We also now have colored cups and bowls so that we can work on attributes.  We also work on attributes with candy and goldfish (who knew there were so many kinds), but sometimes a bowl works better because you can put any treat in it, and offer that bowl plus another colored bowl that is empty.  I know which one I would want!


Here is a picture of our snack table.  On the table, you can see some colored bowls, snacks, reinforcer boxes, a student's PECS book, and a topic board.  The topic board has all of the icons needed during snack time.  Students can use pictures from the board or their own books.  If a student is in an earlier phase, we will select the pictures for them and place them on the front of their book.


We have been having a great time using our newly organized space!  Our students have already made nice progress with their PECS phases.  I'll keep you updated on how it is going!


Jen

11 comments:

  1. Great post! I just started PECS for the first time this year with a preschooler and we are having pretty good success with it, but as I don't have much experience with it, I'm always looking for new ideas!

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    1. Thanks! I'm so glad you can use the ideas.

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  2. Great post! I am envious of your organization!

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    1. Thanks Jenna! Unfortunately, I can't take credit for the organization- it is mostly my awesome school social worker who has the organization skills. The organization of everything has really helped with our data collection and availability of pictures!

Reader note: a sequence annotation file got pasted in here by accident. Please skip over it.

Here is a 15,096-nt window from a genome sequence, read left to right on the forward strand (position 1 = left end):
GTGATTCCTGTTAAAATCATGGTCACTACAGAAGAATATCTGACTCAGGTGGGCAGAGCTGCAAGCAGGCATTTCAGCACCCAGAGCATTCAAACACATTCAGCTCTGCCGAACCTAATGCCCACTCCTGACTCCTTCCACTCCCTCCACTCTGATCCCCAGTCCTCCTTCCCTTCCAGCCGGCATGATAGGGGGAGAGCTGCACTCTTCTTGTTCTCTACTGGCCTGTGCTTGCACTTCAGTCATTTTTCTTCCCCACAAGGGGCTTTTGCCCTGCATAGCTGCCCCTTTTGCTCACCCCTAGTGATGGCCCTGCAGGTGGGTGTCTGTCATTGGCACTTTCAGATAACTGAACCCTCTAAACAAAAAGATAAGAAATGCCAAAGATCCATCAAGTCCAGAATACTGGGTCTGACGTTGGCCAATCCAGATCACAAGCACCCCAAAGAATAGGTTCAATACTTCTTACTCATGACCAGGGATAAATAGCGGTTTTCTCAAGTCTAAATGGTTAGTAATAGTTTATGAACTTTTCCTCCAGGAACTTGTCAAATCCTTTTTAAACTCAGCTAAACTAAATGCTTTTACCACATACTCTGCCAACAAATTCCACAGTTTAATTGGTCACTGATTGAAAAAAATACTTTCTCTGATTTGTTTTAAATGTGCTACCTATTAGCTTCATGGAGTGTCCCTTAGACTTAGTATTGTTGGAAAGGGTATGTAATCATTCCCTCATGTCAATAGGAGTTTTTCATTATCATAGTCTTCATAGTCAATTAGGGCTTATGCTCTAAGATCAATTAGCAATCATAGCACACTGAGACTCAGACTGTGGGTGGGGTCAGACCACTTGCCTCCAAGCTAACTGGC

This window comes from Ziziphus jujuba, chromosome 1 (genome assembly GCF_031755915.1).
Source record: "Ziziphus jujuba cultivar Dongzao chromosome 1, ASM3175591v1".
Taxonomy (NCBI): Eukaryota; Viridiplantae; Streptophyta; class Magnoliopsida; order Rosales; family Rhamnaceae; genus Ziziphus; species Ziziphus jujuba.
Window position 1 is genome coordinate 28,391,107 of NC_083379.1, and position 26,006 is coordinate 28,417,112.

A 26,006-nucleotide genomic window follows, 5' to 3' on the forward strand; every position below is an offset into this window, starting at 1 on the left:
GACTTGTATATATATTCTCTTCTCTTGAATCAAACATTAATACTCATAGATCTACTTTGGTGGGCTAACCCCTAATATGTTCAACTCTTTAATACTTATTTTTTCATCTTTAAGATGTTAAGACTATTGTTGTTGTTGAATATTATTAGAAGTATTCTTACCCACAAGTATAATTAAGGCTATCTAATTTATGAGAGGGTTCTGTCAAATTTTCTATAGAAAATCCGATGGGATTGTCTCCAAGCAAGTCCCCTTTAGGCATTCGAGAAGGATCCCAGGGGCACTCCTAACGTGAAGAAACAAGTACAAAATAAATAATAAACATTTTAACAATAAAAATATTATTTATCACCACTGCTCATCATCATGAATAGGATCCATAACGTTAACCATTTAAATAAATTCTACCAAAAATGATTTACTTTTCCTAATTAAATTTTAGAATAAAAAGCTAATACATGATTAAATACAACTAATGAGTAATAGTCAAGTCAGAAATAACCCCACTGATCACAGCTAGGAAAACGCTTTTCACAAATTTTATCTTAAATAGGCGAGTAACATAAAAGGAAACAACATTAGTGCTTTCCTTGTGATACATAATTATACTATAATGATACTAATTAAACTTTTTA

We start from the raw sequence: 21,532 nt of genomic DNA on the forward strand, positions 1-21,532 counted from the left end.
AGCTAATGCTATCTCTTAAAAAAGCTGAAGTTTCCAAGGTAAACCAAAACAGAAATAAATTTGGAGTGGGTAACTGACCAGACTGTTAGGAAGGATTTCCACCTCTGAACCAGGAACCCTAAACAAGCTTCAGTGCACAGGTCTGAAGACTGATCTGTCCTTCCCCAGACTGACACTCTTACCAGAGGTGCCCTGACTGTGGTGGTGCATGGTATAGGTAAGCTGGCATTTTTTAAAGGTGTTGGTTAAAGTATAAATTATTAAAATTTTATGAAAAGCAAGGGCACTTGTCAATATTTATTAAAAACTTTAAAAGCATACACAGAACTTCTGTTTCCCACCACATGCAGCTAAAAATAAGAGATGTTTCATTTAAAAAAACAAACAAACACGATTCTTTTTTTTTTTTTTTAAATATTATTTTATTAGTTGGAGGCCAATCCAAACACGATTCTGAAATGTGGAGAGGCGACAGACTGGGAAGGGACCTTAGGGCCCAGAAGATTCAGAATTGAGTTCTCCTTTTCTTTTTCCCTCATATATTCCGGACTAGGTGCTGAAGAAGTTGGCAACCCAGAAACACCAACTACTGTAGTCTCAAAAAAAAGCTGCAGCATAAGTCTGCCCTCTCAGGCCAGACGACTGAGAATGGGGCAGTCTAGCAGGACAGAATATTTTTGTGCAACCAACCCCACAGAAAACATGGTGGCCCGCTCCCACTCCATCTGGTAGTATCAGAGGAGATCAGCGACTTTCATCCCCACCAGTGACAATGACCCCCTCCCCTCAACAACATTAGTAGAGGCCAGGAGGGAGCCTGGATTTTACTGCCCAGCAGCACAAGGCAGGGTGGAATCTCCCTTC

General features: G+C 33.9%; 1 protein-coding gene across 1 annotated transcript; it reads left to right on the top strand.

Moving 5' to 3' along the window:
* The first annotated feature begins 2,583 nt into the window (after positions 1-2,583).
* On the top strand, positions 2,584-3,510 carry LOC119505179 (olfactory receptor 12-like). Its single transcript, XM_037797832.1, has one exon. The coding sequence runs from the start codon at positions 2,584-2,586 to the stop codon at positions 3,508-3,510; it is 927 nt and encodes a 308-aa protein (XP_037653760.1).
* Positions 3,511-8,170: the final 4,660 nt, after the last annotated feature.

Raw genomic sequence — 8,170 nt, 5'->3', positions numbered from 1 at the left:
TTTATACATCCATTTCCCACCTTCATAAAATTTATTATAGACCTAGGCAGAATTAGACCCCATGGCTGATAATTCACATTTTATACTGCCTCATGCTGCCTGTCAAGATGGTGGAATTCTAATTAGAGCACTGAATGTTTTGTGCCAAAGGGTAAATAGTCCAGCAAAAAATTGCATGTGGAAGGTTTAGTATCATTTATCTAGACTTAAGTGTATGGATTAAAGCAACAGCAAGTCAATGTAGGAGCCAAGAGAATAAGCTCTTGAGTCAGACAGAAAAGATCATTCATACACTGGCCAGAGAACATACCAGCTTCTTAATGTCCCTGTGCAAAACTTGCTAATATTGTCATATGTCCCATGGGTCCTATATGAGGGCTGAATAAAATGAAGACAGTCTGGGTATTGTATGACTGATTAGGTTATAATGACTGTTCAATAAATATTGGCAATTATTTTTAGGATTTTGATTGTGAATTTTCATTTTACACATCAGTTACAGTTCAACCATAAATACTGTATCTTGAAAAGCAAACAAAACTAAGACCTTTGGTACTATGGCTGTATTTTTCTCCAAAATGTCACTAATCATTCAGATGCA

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  3. Organized chaos- haha me too. You did a fantastic job bringing it all together in this post. You have quite a caseload and it looks like they are fortunate to have you two working with them. Thanks for the ideas. Jen

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  4. I have a client who loves pepperoni too! This was how he started using PECS because it was sooo motivating. Haha! I had never heard of another pepperoni fanatic until now:)

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  5. This is amazing! I also co-teach a group with my school's behavior specialist. We have such fun on Thursday mornings. I can't wait to use some of these organizational ideas. Thanks for sharing.

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    1. How fun that you get to co-teach a similar group! Hope the ideas help!

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  6. Oh my gosh, that is an organizational dream! I don't have any students that are currently using PECS, but I am saving this post for when I do!!